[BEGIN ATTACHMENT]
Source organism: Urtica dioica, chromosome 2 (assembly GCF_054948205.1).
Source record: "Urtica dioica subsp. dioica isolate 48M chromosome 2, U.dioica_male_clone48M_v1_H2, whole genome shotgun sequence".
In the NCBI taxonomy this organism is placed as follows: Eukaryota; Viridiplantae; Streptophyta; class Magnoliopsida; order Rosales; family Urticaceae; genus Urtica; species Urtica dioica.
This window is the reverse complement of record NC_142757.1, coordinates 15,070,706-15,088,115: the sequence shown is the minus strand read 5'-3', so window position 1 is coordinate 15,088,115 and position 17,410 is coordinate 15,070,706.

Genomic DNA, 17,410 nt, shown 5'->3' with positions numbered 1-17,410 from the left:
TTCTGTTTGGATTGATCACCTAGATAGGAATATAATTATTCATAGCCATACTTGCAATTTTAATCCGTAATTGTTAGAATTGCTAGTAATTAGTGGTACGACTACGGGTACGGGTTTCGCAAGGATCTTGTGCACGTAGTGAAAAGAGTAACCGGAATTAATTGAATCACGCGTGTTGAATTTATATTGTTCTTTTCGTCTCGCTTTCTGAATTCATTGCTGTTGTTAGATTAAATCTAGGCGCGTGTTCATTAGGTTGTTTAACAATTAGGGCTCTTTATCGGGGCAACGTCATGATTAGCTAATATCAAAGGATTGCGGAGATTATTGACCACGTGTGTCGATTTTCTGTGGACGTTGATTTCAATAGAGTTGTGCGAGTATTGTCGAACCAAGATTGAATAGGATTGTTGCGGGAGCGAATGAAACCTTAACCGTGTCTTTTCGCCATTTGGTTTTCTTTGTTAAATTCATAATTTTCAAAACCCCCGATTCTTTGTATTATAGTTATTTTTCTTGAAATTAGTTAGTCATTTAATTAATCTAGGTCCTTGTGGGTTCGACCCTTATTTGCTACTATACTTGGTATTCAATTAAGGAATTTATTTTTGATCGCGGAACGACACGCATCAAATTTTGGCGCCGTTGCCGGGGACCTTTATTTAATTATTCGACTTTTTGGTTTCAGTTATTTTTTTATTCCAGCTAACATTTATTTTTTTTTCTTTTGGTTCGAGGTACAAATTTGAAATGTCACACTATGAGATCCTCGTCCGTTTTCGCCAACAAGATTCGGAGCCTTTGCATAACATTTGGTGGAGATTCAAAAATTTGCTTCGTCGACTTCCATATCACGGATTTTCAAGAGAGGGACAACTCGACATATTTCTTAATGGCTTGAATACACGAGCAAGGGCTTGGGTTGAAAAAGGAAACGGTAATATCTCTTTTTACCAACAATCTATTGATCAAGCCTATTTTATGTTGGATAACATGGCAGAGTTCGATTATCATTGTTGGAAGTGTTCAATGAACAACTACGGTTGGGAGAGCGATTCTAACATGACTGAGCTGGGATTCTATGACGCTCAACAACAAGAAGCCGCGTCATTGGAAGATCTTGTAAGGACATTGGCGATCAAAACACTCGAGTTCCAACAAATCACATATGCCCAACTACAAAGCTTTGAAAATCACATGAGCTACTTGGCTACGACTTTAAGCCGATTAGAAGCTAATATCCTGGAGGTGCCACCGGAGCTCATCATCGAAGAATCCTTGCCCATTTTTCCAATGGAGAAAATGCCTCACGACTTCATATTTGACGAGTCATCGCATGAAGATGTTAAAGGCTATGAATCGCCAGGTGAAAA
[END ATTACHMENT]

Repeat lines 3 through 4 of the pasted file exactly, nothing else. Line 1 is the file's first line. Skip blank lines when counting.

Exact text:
In the NCBI taxonomy this organism is placed as follows: Eukaryota; Viridiplantae; Streptophyta; class Magnoliopsida; order Rosales; family Urticaceae; genus Urtica; species Urtica dioica.
This window is the reverse complement of record NC_142757.1, coordinates 15,070,706-15,088,115: the sequence shown is the minus strand read 5'-3', so window position 1 is coordinate 15,088,115 and position 17,410 is coordinate 15,070,706.